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Friday, June 7, 2019

Djeric v Djeric, 2019 WL 2374070 (S.D. Ohio, 2019)[Serbia] [Necessary Costs and expenses] [Clearly inappropriate]

          In Djeric v Djeric, 2019 WL 2374070 (S.D. Ohio, 2019) after the Court ordered Mr. Djeric to return the parties’ child to Ms. Djeric in accordance with the Hague Convention, Ms. Djeric’s attorneys applied for attorneys’ fees and costs. The Court pointed out that Yazan Ashrawi and Zackary Stillings, attorneys with the law firm Frost Brown Todd LLC, represented Ms. Djeric in the matter on a pro bono basis and that their work was exceptional. Over approximately three months, Mr. Ashrawi worked more than 87 hours; Mr. Stillings worked 176 hours. They collectively requested $69,095.50 in attorneys’ fees and $1,059.59 in expenses, including court costs and the costs of travel, deposition transcripts, and printing.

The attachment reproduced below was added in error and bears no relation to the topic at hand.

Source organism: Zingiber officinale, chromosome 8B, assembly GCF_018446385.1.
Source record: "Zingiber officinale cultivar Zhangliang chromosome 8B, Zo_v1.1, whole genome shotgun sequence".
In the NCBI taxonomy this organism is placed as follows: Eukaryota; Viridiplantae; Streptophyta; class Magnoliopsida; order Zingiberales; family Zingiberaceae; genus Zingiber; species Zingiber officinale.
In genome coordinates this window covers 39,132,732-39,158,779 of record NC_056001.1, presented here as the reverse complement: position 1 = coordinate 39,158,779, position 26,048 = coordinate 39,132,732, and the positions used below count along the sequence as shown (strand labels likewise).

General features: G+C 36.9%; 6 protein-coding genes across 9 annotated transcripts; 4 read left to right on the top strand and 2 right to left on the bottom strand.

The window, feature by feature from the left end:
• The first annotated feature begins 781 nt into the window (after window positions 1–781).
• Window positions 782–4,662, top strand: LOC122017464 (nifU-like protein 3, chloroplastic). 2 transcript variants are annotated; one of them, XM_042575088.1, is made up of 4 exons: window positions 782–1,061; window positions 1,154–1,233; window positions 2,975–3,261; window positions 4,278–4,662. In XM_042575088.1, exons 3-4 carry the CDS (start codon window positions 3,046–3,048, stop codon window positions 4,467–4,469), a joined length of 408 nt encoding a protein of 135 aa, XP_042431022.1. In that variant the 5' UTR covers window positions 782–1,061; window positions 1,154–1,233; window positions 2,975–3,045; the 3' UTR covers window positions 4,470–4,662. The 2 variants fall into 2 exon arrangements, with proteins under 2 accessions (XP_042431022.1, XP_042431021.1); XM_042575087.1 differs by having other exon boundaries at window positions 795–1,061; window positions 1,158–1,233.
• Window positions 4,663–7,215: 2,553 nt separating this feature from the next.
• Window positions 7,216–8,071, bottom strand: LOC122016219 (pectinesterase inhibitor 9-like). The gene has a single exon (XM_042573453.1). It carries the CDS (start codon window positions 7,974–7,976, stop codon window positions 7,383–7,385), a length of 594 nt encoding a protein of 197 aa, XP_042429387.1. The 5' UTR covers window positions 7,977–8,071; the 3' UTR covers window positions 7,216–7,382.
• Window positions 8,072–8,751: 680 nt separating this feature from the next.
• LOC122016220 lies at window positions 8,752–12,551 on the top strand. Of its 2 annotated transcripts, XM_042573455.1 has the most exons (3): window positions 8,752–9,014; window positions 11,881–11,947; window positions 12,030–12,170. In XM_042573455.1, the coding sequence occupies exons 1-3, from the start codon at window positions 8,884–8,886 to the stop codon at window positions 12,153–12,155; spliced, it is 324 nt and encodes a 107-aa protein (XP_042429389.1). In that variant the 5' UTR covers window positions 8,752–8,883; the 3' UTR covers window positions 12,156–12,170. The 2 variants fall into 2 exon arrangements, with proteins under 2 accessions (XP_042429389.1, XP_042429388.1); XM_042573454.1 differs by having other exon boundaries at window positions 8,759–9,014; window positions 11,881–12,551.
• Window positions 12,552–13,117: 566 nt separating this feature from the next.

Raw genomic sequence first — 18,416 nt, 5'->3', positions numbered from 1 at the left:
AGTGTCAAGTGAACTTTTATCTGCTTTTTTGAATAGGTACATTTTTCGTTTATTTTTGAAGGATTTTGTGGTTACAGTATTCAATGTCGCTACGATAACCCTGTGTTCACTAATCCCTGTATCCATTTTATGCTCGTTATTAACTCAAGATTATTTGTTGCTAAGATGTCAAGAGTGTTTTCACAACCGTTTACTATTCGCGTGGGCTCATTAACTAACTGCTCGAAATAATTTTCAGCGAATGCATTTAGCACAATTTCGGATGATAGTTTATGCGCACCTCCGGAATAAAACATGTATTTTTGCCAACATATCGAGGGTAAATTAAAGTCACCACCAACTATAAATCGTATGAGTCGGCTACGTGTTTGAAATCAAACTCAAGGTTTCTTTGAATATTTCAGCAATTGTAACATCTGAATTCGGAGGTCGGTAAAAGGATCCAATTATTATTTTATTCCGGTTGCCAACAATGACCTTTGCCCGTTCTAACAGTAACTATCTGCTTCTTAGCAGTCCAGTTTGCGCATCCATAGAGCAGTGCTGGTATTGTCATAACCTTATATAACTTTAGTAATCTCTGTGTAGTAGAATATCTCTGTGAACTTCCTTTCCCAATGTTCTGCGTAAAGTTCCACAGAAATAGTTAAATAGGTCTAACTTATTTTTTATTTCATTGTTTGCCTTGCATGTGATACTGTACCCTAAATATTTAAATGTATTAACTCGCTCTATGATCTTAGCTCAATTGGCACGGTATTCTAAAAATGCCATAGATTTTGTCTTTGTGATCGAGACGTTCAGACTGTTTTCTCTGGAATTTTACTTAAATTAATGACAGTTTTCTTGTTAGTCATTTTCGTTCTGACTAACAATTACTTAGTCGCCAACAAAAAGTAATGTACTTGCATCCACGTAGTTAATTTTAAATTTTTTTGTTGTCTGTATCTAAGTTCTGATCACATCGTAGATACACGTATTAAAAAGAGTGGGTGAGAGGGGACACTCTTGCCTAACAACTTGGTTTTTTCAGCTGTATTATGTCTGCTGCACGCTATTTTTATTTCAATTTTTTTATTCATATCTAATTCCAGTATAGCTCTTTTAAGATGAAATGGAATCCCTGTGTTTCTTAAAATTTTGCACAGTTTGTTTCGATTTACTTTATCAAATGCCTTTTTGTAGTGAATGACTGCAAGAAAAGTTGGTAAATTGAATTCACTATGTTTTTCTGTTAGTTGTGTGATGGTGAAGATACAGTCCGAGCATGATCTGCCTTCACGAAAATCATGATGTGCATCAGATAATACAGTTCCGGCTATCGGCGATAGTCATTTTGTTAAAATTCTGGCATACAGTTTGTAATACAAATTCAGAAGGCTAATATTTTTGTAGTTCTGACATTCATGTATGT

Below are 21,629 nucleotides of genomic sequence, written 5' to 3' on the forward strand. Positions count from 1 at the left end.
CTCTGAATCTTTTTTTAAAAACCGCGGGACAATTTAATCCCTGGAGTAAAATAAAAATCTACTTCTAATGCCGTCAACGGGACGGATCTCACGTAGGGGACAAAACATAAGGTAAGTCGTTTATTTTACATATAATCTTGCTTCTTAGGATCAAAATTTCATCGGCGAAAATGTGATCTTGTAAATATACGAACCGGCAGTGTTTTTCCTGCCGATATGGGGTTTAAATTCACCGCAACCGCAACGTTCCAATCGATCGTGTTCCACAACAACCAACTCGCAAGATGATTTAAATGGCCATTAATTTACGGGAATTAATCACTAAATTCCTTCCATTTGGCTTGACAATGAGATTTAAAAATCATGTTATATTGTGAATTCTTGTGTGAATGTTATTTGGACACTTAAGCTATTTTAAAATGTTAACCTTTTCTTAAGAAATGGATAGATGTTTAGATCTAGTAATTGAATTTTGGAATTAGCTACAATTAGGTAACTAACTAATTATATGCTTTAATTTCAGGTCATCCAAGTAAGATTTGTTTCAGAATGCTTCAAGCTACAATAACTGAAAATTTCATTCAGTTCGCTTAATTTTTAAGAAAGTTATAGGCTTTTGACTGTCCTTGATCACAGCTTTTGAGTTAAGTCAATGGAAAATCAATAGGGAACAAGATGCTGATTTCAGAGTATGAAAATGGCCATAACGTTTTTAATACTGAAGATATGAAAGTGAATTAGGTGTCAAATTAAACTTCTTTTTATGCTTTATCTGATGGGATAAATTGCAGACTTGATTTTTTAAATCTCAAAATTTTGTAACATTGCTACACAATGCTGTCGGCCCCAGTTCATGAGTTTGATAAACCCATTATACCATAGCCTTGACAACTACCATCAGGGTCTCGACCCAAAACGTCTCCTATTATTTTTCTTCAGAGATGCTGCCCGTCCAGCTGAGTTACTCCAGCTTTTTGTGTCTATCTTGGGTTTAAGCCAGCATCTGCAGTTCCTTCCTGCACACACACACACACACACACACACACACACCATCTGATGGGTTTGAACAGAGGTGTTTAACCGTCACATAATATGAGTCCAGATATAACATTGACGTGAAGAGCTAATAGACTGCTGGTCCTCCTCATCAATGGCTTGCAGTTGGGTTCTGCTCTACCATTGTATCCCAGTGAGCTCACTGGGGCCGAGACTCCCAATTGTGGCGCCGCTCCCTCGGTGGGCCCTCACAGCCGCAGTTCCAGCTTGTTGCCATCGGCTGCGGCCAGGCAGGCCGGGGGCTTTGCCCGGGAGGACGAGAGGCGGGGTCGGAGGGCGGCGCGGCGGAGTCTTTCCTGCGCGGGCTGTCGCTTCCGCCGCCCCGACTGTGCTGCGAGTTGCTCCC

Mr. Djeric argued any award of fees would be inequitable because Ms. Djeric was represented pro bono, while Mr. Djeric paid $18,000 for his attorney by emptying his savings account and exhausting his credit limits on two credit cards. He claimed he relied on a relative’s financial help to purchase the airfare to return his child to Ms. Djeric. Mr. Djeric offered his tax return to show his income last year was under $25,000. He also asserted that he had no personal property available to obtain another loan or a second mortgage. Additionally, Mr. Djeric argued that any award would be inequitable because it would significantly hinder his ability to provide for his newborn baby. Next, Mr. Djeric argued that any award of fees would be inappropriate and unnecessary since the purposes of ICARA’s fee-shifting mechanism are to restore Ms. Djeric to her original financial position and to deter Mr. Djeric from wrongfully retaining the child in the first place, neither of which applied here. The Court agreed in large part. It held that based on the purposes of ICARA’s fee-shifting mechanism and Mr. Djeric’s financial circumstances, it would be “clearly inappropriate” to require him to pay $70,155.09. See Montero-Garcia, 2013 WL 6048992, at *4–6; Mendoza v. Silva, 987 F. Supp. 2d 910, 917 (N.D. Iowa 2014); East Sussex Children Servs. v. Morris, 919 F. Supp. 2d 721, 734 (N.D. W.V. 2013). Mr. Djeric had a mistaken, but nevertheless good faith belief that the parties had agreed that he would take their child to the United States to attend school. Moreover, Mr. Djeric’s financial condition was such that it was “clearly inappropriate” to award significant legal fees against him, because he would be unable to pay $69,095.50 and still provide support to his children, and because an award would simply convert Ms. Djeric’s pro bono representation into a marital debt. Regarding the expenses and costs resulting from this case, however, the Court concluded that it was reasonable for Mr. Djeric to pay those, as a matter of equity. See Mendoza, 987 F. Supp. 2d at 917. The Court denied Ms. Djeric’s request for an award of attorney’s fees, and granted Ms, Djeric’s request for court costs and expenses. The Court ordered Mr. Djeric to pay $100.00 each month to Frost Brown Todd LLC, for a total amount of $1,059.59.

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